Association between nicotine withdrawal and reward responsiveness in humans and rats

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IMPORTANCE: Reward-related disturbances after withdrawal from nicotine are hypothesized to contribute to relapse to tobacco smoking but mechanisms underlying and linking such processes remain largely unknown.

OBJECTIVE: To determine whether withdrawal from nicotine affects reward responsiveness (ie, the propensity to modulate behavior as a function of prior reinforcement experience) across species using translational behavioral assessments in humans and rats.

DESIGN, SETTING, PARTICIPANTS: Experimental studies used analogous reward responsiveness tasks in both humans and rats to examine whether reward responsiveness varied in (1) an ad libitum smoking condition compared with a 24-hour acute nicotine abstinence condition in 31 human smokers with (n = 17) or without (n = 14) a history of depression; (2) rats 24 hours after withdrawal from chronic nicotine (n = 19) or saline (n = 20); and (3) rats following acute nicotine exposure after withdrawal from either chronic nicotine or saline administration.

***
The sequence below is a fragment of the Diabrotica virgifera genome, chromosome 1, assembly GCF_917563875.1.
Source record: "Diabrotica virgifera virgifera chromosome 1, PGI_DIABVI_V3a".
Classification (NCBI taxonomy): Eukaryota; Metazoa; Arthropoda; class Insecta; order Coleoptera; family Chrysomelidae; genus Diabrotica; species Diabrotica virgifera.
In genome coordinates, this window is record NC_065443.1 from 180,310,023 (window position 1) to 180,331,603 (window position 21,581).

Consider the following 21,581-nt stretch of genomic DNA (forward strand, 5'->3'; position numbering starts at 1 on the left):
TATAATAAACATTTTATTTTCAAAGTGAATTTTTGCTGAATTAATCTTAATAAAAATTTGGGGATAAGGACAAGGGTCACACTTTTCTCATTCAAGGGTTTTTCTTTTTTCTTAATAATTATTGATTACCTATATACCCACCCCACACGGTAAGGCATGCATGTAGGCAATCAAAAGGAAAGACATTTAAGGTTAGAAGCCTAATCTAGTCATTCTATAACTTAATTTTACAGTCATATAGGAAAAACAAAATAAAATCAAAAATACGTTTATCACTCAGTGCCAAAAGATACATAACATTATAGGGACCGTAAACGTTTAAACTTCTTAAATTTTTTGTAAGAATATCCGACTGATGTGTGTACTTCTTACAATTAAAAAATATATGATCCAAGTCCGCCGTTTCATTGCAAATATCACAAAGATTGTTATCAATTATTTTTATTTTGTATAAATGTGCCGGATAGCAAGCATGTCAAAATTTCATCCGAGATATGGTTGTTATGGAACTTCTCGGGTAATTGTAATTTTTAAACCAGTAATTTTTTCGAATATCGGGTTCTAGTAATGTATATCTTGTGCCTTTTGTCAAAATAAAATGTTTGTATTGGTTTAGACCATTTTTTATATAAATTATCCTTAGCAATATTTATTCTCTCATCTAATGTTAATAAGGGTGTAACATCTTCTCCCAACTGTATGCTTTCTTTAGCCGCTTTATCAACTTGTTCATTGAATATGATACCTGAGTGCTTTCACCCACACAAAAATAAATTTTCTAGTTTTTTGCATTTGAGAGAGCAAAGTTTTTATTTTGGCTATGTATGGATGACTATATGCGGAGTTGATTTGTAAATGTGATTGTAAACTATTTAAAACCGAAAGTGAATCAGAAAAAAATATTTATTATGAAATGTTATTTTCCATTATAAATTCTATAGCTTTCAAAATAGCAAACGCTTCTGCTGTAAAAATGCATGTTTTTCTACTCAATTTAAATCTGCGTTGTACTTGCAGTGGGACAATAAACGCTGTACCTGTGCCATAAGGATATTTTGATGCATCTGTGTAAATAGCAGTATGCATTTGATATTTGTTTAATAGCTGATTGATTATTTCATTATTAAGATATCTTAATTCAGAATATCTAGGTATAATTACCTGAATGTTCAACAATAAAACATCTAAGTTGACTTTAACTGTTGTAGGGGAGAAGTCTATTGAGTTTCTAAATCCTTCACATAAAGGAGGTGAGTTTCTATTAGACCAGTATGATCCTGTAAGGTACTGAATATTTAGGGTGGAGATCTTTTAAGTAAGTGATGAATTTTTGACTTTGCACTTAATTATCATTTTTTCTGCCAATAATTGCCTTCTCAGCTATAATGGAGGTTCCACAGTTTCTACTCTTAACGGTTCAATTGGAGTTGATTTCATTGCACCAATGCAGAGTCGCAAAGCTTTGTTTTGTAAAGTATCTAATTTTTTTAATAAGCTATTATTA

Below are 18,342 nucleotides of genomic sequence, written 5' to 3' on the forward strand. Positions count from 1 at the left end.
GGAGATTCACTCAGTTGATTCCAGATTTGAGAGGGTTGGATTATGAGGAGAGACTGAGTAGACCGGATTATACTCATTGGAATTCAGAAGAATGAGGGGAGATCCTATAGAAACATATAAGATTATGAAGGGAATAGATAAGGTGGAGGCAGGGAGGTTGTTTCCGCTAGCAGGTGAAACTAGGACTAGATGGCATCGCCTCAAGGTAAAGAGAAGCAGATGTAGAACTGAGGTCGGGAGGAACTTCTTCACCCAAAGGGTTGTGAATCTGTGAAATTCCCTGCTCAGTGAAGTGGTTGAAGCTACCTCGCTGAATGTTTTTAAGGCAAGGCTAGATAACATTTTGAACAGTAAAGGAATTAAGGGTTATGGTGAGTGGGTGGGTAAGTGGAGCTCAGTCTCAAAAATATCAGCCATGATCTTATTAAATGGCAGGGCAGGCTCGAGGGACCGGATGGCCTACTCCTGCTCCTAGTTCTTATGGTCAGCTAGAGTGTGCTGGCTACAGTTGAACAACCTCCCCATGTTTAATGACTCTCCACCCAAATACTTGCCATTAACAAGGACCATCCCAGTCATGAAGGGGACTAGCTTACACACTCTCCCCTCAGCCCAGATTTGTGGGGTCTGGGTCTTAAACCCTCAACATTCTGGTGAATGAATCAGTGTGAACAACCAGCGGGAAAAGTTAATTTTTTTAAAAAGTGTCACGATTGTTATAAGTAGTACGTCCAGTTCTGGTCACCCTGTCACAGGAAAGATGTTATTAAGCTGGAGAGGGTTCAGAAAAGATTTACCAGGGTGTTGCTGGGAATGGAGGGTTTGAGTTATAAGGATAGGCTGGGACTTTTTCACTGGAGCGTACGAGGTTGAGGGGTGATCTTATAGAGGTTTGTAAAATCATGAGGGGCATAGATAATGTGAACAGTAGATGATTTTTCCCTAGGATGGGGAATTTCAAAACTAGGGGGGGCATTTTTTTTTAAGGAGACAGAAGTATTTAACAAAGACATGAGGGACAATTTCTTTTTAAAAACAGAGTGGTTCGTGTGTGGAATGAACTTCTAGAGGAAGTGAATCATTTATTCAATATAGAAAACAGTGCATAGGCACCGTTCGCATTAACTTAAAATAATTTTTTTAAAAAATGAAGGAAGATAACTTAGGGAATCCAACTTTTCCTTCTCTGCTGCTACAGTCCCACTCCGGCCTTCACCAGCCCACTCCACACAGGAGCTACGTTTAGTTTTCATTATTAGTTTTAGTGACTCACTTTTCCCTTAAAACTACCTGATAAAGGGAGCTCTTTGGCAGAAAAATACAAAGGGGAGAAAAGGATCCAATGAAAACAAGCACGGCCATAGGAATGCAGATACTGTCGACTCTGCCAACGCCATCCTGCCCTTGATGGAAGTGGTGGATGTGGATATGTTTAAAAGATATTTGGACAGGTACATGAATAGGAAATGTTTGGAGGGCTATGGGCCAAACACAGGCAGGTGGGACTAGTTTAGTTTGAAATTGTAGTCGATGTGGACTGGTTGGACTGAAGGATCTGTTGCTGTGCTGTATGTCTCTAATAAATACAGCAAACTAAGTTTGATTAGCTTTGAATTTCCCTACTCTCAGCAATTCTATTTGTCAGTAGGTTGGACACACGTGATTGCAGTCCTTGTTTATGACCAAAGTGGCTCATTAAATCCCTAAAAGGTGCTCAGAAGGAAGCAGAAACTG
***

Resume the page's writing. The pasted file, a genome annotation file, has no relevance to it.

MAIN OUTCOMES AND MEASURES: Performance on a reward responsiveness task under nicotine and nonnicotine conditions.

RESULTS: In both human smokers and nicotine-treated rats, reward responsiveness was significantly reduced after 24-hour withdrawal from nicotine (P < .05). In humans, withdrawal-induced deficits in reward responsiveness were greater in those with a history of depression. In rats previously exposed to chronic nicotine, acute nicotine reexposure long after withdrawal potentiated reward responsiveness (P < .05).

CONCLUSIONS AND RELEVANCE: These findings across species converge in suggesting that organisms have diminished ability to modulate behavior as a function of reward during withdrawal of nicotine. This blunting may contribute to relapse to tobacco smoking, particularly in depression-vulnerable individuals, to reinstate responsiveness to natural rewards and to experience potentiated nicotine-induced reward responsiveness. Moreover, demonstration of behavioral homology across humans and rodents provides a strong translational framework for the investigation and development of clinical treatments targeting reward responsiveness deficits during early withdrawal of nicotine.